The other top reason why trend trading is hard is that for any definition of a trend you will have contradictory data. If you are like me at least. Whenever I trade I do my due diligence and analyse markets top down. I look at monthly charts all the way down to 15 minute charts if need be. The nature of charts is that whichever instrument you look at in 99% of the cases you will find contradictory trends depending on which time frame you look at. Here is an example of cable ($GBPUSD):
What is the trend? My (arbitrary) definition of a trend is the 89 period exponential moving average and looking at these charts the answer to the question is “it depends”. We have a monthly downtrend, a weekly transition from down to up, a strong daily uptrend, same for the 4h, the 1h is choppy sideways and the 15 min has fallen strongly to establish a downtrend. So again, you can let this contradictory information paralyze you or you take a stand, follow your rules and look stupid when your trade goes sour. Why look stupid? Let say I trade the uptrend on the 4h for a trend continuation and get stopped out then my brain will see the 15 min and tell my what an idiot I was to enter long. The 15 min trend was clearly down!!!
Oh yeah, you might decide to wait until all timeframes line up in the same direction. This is of course possible, but unless you want to wait for record breaking markets like the $SPX500 or bitcoin each time you trade you will have to make some compromise with the circumstances.
There you have it, those are my top two reasons why trend following is so damn difficult! And at the same time that explains why trading against the trend, buying a falling market or selling a rising market is so appealing. Because in those cases, all timeframes are aligned to give the same signal. What looks oversold on the monthly and weekly will definitely look oversold on the daily, 4h and 1h. That comforts our brain and lures us into counter trend positions that are often the wrong decision. And it animates us to double down when prices falls even further because what was oversold before us then mega-oversold, right? But a weak market is usually weak for very good reasons and no one knows when the decline will stop. It might go to zero and destroy your capital. The only protection that traders have is to know when their idea is wrong and get out of the trade, at the risk of looking stupid when the market turns right back in its original direction.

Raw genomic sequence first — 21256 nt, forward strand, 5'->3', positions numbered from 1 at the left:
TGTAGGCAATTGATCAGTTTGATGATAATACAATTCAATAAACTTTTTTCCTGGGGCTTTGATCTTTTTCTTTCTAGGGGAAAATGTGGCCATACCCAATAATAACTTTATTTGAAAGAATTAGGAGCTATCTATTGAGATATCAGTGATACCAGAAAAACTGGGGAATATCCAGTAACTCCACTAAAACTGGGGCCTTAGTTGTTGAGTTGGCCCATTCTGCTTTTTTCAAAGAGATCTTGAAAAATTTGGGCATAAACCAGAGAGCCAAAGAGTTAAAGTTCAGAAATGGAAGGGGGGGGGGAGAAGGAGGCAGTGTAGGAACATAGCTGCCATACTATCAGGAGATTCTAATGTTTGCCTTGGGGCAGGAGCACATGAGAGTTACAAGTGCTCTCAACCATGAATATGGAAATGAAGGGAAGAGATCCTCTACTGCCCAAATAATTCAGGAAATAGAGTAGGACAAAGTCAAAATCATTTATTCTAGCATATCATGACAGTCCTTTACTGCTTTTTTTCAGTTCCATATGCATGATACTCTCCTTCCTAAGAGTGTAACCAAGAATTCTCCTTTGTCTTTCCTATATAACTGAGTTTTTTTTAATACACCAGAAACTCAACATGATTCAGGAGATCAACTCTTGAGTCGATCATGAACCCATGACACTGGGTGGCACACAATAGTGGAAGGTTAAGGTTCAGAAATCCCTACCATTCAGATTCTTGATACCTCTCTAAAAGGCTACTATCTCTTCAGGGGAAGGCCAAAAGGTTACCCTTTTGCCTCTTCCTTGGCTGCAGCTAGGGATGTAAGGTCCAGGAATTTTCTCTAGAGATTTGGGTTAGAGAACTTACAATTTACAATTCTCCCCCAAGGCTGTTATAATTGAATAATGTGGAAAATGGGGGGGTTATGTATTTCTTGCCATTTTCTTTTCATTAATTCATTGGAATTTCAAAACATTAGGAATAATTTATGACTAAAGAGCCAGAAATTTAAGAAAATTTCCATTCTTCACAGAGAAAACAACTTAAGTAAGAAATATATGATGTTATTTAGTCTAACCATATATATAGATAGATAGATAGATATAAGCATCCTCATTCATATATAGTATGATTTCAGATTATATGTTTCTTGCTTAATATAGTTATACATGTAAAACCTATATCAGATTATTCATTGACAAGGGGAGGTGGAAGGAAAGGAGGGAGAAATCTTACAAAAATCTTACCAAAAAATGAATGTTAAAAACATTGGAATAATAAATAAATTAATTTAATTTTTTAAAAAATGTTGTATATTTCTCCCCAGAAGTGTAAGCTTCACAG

Even though the rules we define for ourselves are arbitrary they are the only option we have. If you have no rules you will sooner or later have no money because you take the mother of all losses and get margin called.
I hope this is useful. What are your thoughts on trend following and this article? Please let me know in the comments below.
Whatever The Input To Your Trading Strategy
There is a very simple fundamental truth to any trading strategy out there. Whether you are a discretionary trader, a fundamental trader, a quant, a mechanical technical trader, or maybe you simply trade your gut feel or let your monkey throw darts. Whatever it is, your strategy is somewhere on the following graph.
The Two Parameters For Any Trading Strategy
Two parameters determine the profitability of your strategy: the win percentage in combination with your reward-to-risk ratio (RRR). The win percentage is the average number of profitable trades out of 100. The RRR is the average size of each winner compared to its initial risk. Say you have a very simple strategy where each of your trades has a predetermined entry, stop loss and profit target price. And your potential profit on each trade is exactly the same amount of pips as your potential loss, so your RRR is 1. What follows is, that you will break even as a trader if you win percentage is 50%. The classical coin flip.
So Which Trading Strategies Work?